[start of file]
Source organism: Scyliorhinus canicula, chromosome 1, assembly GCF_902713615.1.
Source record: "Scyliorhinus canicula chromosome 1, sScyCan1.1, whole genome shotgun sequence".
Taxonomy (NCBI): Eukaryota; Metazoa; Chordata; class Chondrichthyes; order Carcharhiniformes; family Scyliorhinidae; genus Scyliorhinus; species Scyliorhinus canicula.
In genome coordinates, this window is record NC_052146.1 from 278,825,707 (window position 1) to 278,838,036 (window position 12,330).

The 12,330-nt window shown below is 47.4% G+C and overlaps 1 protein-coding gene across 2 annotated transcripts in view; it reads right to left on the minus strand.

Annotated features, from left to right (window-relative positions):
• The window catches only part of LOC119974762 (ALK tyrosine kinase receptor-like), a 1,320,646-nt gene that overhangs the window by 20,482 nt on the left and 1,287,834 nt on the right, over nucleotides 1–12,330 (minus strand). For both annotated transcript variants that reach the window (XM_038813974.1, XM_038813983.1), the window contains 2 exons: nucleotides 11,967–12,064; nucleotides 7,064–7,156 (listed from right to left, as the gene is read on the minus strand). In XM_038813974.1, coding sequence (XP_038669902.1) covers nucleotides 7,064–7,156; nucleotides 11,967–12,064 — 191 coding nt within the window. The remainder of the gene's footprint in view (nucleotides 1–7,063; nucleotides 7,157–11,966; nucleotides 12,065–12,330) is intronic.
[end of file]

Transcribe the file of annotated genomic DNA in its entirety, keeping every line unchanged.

Source organism: Scyliorhinus canicula, chromosome 1, assembly GCF_902713615.1.
Source record: "Scyliorhinus canicula chromosome 1, sScyCan1.1, whole genome shotgun sequence".
Taxonomy (NCBI): Eukaryota; Metazoa; Chordata; class Chondrichthyes; order Carcharhiniformes; family Scyliorhinidae; genus Scyliorhinus; species Scyliorhinus canicula.
In genome coordinates, this window is record NC_052146.1 from 278,825,707 (window position 1) to 278,838,036 (window position 12,330).

The 12,330-nt window shown below is 47.4% G+C and overlaps 1 protein-coding gene across 2 annotated transcripts in view; it reads right to left on the minus strand.

Annotated features, from left to right (window-relative positions):
• The window catches only part of LOC119974762 (ALK tyrosine kinase receptor-like), a 1,320,646-nt gene that overhangs the window by 20,482 nt on the left and 1,287,834 nt on the right, over nucleotides 1–12,330 (minus strand). For both annotated transcript variants that reach the window (XM_038813974.1, XM_038813983.1), the window contains 2 exons: nucleotides 11,967–12,064; nucleotides 7,064–7,156 (listed from right to left, as the gene is read on the minus strand). In XM_038813974.1, coding sequence (XP_038669902.1) covers nucleotides 7,064–7,156; nucleotides 11,967–12,064 — 191 coding nt within the window. The remainder of the gene's footprint in view (nucleotides 1–7,063; nucleotides 7,157–11,966; nucleotides 12,065–12,330) is intronic.